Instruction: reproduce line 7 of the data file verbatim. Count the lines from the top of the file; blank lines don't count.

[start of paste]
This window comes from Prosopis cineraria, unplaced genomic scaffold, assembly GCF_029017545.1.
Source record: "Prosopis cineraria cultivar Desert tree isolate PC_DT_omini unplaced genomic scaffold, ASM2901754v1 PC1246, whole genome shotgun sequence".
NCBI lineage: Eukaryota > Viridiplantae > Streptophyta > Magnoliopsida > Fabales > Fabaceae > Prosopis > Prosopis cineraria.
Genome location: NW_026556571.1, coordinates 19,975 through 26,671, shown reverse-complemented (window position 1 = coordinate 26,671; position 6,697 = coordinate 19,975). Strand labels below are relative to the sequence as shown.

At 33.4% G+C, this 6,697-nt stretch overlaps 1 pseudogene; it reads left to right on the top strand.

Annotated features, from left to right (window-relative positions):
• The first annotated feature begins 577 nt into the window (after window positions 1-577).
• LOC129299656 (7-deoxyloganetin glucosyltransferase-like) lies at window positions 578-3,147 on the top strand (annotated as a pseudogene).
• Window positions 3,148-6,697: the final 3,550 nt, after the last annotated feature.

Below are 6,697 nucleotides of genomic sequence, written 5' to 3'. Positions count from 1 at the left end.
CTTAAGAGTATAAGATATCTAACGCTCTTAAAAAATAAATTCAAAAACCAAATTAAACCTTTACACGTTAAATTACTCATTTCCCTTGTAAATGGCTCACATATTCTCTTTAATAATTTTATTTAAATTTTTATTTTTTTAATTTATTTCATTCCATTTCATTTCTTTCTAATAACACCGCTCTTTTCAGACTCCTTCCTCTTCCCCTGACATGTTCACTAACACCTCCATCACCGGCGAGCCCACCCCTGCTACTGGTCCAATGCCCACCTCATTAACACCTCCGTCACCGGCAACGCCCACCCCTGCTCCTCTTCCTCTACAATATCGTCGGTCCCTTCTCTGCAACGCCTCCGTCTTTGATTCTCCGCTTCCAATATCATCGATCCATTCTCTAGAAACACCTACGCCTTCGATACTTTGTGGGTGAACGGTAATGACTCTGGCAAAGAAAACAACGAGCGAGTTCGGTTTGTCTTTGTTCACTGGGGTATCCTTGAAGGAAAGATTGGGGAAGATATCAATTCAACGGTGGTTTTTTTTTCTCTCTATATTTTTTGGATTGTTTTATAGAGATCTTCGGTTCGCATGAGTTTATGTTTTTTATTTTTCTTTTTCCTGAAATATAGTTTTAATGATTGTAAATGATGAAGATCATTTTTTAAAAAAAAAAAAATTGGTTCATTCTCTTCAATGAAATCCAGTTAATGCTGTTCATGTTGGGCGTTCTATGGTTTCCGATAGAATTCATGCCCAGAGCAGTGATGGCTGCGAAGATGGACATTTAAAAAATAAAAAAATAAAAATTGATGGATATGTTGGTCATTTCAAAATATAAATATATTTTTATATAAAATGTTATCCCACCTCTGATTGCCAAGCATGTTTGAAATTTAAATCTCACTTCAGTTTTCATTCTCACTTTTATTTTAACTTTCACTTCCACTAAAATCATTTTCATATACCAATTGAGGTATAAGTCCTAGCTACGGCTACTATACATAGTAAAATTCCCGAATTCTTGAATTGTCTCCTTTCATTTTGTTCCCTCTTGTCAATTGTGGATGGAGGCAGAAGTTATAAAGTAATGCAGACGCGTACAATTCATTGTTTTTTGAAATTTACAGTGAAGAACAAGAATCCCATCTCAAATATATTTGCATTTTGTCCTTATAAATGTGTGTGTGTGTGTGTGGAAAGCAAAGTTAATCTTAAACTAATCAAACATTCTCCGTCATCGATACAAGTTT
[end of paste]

• The first annotated feature begins 577 nt into the window (after window positions 1-577).